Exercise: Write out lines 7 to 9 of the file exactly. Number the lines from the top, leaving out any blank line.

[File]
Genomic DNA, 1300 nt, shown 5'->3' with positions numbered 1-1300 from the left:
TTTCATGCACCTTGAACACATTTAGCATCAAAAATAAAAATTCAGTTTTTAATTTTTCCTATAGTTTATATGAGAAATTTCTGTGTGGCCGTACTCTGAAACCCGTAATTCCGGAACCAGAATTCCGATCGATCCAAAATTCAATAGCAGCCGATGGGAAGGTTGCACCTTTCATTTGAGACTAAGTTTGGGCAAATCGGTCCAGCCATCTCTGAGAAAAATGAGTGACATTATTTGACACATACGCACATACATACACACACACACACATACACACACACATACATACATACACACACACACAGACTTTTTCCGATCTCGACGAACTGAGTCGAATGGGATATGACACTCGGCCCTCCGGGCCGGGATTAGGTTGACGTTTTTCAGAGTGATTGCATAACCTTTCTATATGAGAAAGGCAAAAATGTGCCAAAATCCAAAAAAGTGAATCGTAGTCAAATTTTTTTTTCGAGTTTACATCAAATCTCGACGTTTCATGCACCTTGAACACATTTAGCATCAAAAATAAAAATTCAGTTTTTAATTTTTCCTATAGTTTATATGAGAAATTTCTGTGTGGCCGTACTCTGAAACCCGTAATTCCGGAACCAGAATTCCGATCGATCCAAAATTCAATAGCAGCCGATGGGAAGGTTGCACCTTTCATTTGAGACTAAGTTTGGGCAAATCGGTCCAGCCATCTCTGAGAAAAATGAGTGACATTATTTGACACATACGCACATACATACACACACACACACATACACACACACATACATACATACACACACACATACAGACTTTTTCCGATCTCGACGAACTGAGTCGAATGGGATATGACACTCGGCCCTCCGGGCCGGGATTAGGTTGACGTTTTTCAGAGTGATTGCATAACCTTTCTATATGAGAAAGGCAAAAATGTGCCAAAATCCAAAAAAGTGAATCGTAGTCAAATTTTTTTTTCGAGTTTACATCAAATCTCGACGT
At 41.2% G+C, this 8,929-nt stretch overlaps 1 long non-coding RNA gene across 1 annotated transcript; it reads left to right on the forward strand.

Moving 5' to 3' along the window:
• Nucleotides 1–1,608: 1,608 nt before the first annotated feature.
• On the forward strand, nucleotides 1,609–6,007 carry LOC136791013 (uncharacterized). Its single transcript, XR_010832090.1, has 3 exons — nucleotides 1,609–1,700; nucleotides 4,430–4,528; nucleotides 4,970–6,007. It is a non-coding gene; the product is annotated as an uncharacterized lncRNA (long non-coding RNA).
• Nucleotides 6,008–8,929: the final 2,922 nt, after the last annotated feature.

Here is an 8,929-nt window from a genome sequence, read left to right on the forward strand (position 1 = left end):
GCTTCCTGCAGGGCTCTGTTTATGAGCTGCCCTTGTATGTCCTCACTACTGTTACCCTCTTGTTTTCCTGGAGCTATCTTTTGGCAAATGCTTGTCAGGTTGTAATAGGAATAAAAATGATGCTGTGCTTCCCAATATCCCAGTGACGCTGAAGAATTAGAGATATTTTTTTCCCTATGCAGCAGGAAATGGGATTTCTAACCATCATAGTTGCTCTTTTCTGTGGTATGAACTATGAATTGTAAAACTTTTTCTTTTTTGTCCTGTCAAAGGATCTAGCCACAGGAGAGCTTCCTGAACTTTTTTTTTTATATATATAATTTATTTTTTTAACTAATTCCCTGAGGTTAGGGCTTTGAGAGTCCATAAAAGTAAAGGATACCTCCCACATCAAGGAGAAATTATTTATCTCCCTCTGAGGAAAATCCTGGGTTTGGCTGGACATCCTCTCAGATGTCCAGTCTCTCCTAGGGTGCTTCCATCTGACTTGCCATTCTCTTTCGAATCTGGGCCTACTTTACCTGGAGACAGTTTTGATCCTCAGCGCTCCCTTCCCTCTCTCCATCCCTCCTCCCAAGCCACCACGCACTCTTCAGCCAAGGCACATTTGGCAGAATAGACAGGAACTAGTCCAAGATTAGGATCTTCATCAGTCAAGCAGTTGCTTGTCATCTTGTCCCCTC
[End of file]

• Nucleotides 6,008–8,929: the final 2,922 nt, after the last annotated feature.

Here is an 8,929-nt window from a genome sequence, read left to right on the forward strand (position 1 = left end):
GCTTCCTGCAGGGCTCTGTTTATGAGCTGCCCTTGTATGTCCTCACTACTGTTACCCTCTTGTTTTCCTGGAGCTATCTTTTGGCAAATGCTTGTCAGGTTGTAATAGGAATAAAAATGATGCTGTGCTTCCCAATATCCCAGTGACGCTGAAGAATTAGAGATATTTTTTTCCCTATGCAGCAGGAAATGGGATTTCTAACCATCATAGTTGCTCTTTTCTGTGGTATGAACTATGAATTGTAAAACTTTTTCTTTTTTGTCCTGTCAAAGGATCTAGCCACAGGAGAGCTTCCTGAACTTTTTTTTTTATATATATAATTTATTTTTTTAACTAATTCCCTGAGGTTAGGGCTTTGAGAGTCCATAAAAGTAAAGGATACCTCCCACATCAAGGAGAAATTATTTATCTCCCTCTGAGGAAAATCCTGGGTTTGGCTGGACATCCTCTCAGATGTCCAGTCTCTCCTAGGGTGCTTCCATCTGACTTGCCATTCTCTTTCGAATCTGGGCCTACTTTACCTGGAGACAGTTTTGATCCTCAGCGCTCCCTTCCCTCTCTCCATCCCTCCTCCCAAGCCACCACGCACTCTTCAGCCAAGGCACATTTGGCAGAATAGACAGGAACTAGTCCAAGATTAGGATCTTCATCAGTCAAGCAGTTGCTTGTCATCTTGTCCCCTC